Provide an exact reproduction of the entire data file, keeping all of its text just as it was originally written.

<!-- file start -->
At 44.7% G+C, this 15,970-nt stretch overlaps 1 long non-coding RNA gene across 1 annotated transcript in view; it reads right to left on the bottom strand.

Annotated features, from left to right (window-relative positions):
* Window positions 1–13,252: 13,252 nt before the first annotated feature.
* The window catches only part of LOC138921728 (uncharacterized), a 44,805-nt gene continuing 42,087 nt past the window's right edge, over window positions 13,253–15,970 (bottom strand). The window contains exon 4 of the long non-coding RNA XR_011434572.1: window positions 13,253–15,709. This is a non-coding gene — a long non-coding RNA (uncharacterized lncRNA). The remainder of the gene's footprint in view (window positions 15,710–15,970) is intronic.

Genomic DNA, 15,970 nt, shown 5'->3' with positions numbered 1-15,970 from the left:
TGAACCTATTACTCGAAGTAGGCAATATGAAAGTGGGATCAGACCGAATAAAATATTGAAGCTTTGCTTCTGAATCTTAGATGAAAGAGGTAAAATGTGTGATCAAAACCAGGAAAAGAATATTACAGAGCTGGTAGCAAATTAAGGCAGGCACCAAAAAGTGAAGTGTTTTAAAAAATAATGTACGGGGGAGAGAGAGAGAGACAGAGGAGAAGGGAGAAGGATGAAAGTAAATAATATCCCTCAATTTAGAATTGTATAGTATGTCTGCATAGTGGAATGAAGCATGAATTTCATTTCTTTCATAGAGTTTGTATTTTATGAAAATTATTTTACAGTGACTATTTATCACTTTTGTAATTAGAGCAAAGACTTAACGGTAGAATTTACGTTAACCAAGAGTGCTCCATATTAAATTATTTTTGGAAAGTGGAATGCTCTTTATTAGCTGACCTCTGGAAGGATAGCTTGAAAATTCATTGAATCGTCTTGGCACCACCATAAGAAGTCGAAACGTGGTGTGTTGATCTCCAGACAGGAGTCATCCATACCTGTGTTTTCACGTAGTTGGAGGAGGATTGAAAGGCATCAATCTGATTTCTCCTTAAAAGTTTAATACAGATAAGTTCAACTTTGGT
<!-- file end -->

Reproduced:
At 44.7% G+C, this 15,970-nt stretch overlaps 1 long non-coding RNA gene across 1 annotated transcript in view; it reads right to left on the bottom strand.

Annotated features, from left to right (window-relative positions):
* Window positions 1–13,252: 13,252 nt before the first annotated feature.
* The window catches only part of LOC138921728 (uncharacterized), a 44,805-nt gene continuing 42,087 nt past the window's right edge, over window positions 13,253–15,970 (bottom strand). The window contains exon 4 of the long non-coding RNA XR_011434572.1: window positions 13,253–15,709. This is a non-coding gene — a long non-coding RNA (uncharacterized lncRNA). The remainder of the gene's footprint in view (window positions 15,710–15,970) is intronic.

Genomic DNA, 15,970 nt, shown 5'->3' with positions numbered 1-15,970 from the left:
TGAACCTATTACTCGAAGTAGGCAATATGAAAGTGGGATCAGACCGAATAAAATATTGAAGCTTTGCTTCTGAATCTTAGATGAAAGAGGTAAAATGTGTGATCAAAACCAGGAAAAGAATATTACAGAGCTGGTAGCAAATTAAGGCAGGCACCAAAAAGTGAAGTGTTTTAAAAAATAATGTACGGGGGAGAGAGAGAGAGACAGAGGAGAAGGGAGAAGGATGAAAGTAAATAATATCCCTCAATTTAGAATTGTATAGTATGTCTGCATAGTGGAATGAAGCATGAATTTCATTTCTTTCATAGAGTTTGTATTTTATGAAAATTATTTTACAGTGACTATTTATCACTTTTGTAATTAGAGCAAAGACTTAACGGTAGAATTTACGTTAACCAAGAGTGCTCCATATTAAATTATTTTTGGAAAGTGGAATGCTCTTTATTAGCTGACCTCTGGAAGGATAGCTTGAAAATTCATTGAATCGTCTTGGCACCACCATAAGAAGTCGAAACGTGGTGTGTTGATCTCCAGACAGGAGTCATCCATACCTGTGTTTTCACGTAGTTGGAGGAGGATTGAAAGGCATCAATCTGATTTCTCCTTAAAAGTTTAATACAGATAAGTTCAACTTTGGT